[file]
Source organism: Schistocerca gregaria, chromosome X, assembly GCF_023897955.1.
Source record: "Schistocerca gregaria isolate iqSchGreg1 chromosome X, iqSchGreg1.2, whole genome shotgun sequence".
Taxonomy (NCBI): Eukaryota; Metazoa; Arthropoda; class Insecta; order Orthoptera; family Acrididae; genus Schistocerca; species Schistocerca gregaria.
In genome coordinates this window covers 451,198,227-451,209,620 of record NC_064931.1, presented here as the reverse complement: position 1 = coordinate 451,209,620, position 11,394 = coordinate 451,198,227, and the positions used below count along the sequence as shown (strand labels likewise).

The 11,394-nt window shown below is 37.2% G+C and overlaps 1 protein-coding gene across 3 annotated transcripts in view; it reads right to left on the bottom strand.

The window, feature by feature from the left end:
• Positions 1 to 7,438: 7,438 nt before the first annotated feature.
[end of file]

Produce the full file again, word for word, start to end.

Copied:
Source organism: Schistocerca gregaria, chromosome X, assembly GCF_023897955.1.
Source record: "Schistocerca gregaria isolate iqSchGreg1 chromosome X, iqSchGreg1.2, whole genome shotgun sequence".
Taxonomy (NCBI): Eukaryota; Metazoa; Arthropoda; class Insecta; order Orthoptera; family Acrididae; genus Schistocerca; species Schistocerca gregaria.
In genome coordinates this window covers 451,198,227-451,209,620 of record NC_064931.1, presented here as the reverse complement: position 1 = coordinate 451,209,620, position 11,394 = coordinate 451,198,227, and the positions used below count along the sequence as shown (strand labels likewise).

The 11,394-nt window shown below is 37.2% G+C and overlaps 1 protein-coding gene across 3 annotated transcripts in view; it reads right to left on the bottom strand.

The window, feature by feature from the left end:
• Positions 1 to 7,438: 7,438 nt before the first annotated feature.